When it comes to difficult conversations for advisors, client health ranks alongside mortality as one of the most personal and uncomfortable topics to broach. But as with most things in life, the difficult conversations are often the most important and rewarding.
The industry tends to talk in general terms about the need for clients to plan for living to 95 or even 100 and save or spend accordingly.
To put it plainly, the 50% of the U.S. population with chronic conditions will in general not live as long as healthy individuals and will spend more each year to cover health care expenses when working and in retirement. That said, healthy retirees will, on average, require significantly more savings to cover health care expenses because of their longer lifespans. These costs should not be dismissed as an insignificant line-item in the planning process. They are projected to account for as much as a third of future retirement budgets.
Although it has significant implications for retirement planning, health often isn’t factored into these discussions.
One argument we hear against focusing on a client’s health during the planning process is that life expectancy is unpredictable. This is ironic because in financial services we use historical market data to forecast future performance. Advisors plan on equities rising annually at around 7% to 8% after expenses over the long-term, although we know this can vary considerably over the short-term.
The same principle applies to life expectancy. Current actuarial data projects that a healthy 45-year-old male will live to an average age of 87. He may not live as long or he may live longer, but that doesn’t mean he shouldn’t plan for his average longevity.
Health care costs are also predictable over time — even if individual medical events are not. Individual expenses, including premiums and out-of-pocket costs, have historically risen faster than the U.S. inflation rate, growing on average between 5% and 6% each year. Actuarial forecasts project health care inflation will continue on this path into the future.
If we can agree that longevity and future medical expenses are important to retirement planning, we need to factor in health and chronic conditions.
The numbers tell the story.
Actuarial life expectancy for a woman with type 2 diabetes is approximately 10 years less than her healthy counterpart. A 45-year-old male with high blood pressure, who is 50 pounds overweight, will live five fewer years than a person without these conditions.
A 65-year-old male with type 2 diabetes can expect to live to age 78 and will need to have saved $73,000 at retirement to cover $141,000 in lifetime Medicare premiums and out-of-pocket costs, based on a 6% rate of return.
Comparatively, a healthy man of the same age will likely live to 87 and need $105,000 at retirement to cover $285,000 in projected lifetime healthcare costs. If he lives to 95, he would need $144,000 at age 65 to cover over $518,000 in future medical expenses.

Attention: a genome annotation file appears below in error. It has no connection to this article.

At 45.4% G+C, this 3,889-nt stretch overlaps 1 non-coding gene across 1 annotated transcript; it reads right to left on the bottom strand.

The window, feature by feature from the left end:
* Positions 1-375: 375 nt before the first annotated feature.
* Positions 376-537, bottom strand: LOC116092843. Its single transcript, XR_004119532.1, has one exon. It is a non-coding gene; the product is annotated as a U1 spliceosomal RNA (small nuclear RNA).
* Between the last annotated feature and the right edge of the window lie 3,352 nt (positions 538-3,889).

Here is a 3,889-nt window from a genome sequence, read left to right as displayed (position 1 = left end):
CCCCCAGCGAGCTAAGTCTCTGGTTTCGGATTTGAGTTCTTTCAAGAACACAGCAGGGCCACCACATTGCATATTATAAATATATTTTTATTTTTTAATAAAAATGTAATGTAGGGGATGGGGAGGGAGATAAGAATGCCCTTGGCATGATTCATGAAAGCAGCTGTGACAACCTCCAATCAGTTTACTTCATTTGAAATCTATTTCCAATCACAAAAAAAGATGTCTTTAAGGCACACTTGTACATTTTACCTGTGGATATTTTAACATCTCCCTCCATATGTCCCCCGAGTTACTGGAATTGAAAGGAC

Although the retiree with type 2 diabetes will pay more annually out-of-pocket, the healthy person’s lifetime costs will be $144,000 higher, and he will require an additional $32,000 in savings at age 65 to cover costs throughout retirement.
It’s important to recognize that certain chronic health conditions can be managed and improved. As a matter of fact, the one factor that has the greatest impact on health care costs and longevity is individual behavior. Consequently, individuals who take simple steps to better manage their condition can potentially increase their life expectancy and reduce out-of-pocket healthcare costs by thousands of dollars a year today and in retirement.
We can now actuarially calculate the financial and longevity benefits of healthier behaviors. This data adds a new dimension to advisor-client discussions around health and wealth. By outlining how better health can reduce annual medical expenses and the benefits of investing these savings to address future needs, advisors can show clients an additional path to a longer and more financially stable retirement.
Clearly, health matters. If health is not discussed with clients in the retirement planning process, advisors may be missing a powerful opportunity to engage around an issue that is both top-of-mind and financially important.
To put this in context, if a 45-year-old with high blood pressure takes steps to manage his condition and works with an advisor to invest the average out-of-pocket annual savings, he could increase his life expectancy by several years and accumulate approximately $100,000 in additional retirement savings by age 65. This means more disposable income in retirement, and, of course, that his advisor will have increased assets under management in the process.
Now that’s a much easier conversation to have.
Ron Mastrogiovanni is the chief executive officer of HealthView Services, a Danvers-based health care data company, and of HealthyCapital, a health care data joint venture with Mercy Health. HealthyCapital recently issued a white paper giving details about the health care costs related to chronic conditions.